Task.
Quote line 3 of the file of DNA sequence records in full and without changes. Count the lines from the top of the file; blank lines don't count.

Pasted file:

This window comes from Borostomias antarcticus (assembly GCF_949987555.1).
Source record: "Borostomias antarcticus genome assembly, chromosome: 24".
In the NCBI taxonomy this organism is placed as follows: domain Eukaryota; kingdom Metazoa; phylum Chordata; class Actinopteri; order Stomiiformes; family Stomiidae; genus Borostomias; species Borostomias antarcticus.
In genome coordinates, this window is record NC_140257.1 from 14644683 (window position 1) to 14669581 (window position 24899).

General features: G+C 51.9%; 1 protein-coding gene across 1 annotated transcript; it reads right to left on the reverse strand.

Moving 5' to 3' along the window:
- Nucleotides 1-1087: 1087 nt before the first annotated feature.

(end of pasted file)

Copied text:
In the NCBI taxonomy this organism is placed as follows: domain Eukaryota; kingdom Metazoa; phylum Chordata; class Actinopteri; order Stomiiformes; family Stomiidae; genus Borostomias; species Borostomias antarcticus.